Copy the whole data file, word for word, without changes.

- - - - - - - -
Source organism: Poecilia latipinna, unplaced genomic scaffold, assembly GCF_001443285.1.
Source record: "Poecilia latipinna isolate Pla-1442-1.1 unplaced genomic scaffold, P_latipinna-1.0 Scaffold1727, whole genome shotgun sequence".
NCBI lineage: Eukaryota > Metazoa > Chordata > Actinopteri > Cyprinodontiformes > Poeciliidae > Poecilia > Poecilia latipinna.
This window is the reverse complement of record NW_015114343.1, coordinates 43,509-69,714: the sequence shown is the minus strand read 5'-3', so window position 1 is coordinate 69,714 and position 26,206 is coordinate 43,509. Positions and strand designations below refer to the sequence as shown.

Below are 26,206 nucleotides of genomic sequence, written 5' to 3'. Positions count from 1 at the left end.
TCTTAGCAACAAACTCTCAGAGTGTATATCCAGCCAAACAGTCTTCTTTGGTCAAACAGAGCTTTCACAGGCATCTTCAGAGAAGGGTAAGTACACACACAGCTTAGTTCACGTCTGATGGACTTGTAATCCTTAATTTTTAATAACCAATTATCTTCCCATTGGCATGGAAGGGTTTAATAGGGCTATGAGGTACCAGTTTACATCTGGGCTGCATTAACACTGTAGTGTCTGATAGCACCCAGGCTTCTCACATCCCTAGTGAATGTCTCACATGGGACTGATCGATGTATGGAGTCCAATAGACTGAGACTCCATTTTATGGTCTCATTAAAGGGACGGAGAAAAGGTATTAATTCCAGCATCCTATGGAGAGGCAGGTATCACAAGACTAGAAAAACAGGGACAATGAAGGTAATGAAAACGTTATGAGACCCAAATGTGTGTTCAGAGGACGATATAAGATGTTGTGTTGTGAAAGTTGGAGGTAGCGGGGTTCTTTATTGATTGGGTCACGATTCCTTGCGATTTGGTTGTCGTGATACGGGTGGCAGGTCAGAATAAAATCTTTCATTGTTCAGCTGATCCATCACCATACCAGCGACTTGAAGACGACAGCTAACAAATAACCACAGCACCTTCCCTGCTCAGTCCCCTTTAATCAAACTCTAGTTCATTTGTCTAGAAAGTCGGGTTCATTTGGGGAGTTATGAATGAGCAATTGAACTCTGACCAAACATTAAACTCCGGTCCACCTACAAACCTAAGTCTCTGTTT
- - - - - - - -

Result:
Source organism: Poecilia latipinna, unplaced genomic scaffold, assembly GCF_001443285.1.
Source record: "Poecilia latipinna isolate Pla-1442-1.1 unplaced genomic scaffold, P_latipinna-1.0 Scaffold1727, whole genome shotgun sequence".
NCBI lineage: Eukaryota > Metazoa > Chordata > Actinopteri > Cyprinodontiformes > Poeciliidae > Poecilia > Poecilia latipinna.
This window is the reverse complement of record NW_015114343.1, coordinates 43,509-69,714: the sequence shown is the minus strand read 5'-3', so window position 1 is coordinate 69,714 and position 26,206 is coordinate 43,509. Positions and strand designations below refer to the sequence as shown.

Below are 26,206 nucleotides of genomic sequence, written 5' to 3'. Positions count from 1 at the left end.
TCTTAGCAACAAACTCTCAGAGTGTATATCCAGCCAAACAGTCTTCTTTGGTCAAACAGAGCTTTCACAGGCATCTTCAGAGAAGGGTAAGTACACACACAGCTTAGTTCACGTCTGATGGACTTGTAATCCTTAATTTTTAATAACCAATTATCTTCCCATTGGCATGGAAGGGTTTAATAGGGCTATGAGGTACCAGTTTACATCTGGGCTGCATTAACACTGTAGTGTCTGATAGCACCCAGGCTTCTCACATCCCTAGTGAATGTCTCACATGGGACTGATCGATGTATGGAGTCCAATAGACTGAGACTCCATTTTATGGTCTCATTAAAGGGACGGAGAAAAGGTATTAATTCCAGCATCCTATGGAGAGGCAGGTATCACAAGACTAGAAAAACAGGGACAATGAAGGTAATGAAAACGTTATGAGACCCAAATGTGTGTTCAGAGGACGATATAAGATGTTGTGTTGTGAAAGTTGGAGGTAGCGGGGTTCTTTATTGATTGGGTCACGATTCCTTGCGATTTGGTTGTCGTGATACGGGTGGCAGGTCAGAATAAAATCTTTCATTGTTCAGCTGATCCATCACCATACCAGCGACTTGAAGACGACAGCTAACAAATAACCACAGCACCTTCCCTGCTCAGTCCCCTTTAATCAAACTCTAGTTCATTTGTCTAGAAAGTCGGGTTCATTTGGGGAGTTATGAATGAGCAATTGAACTCTGACCAAACATTAAACTCCGGTCCACCTACAAACCTAAGTCTCTGTTT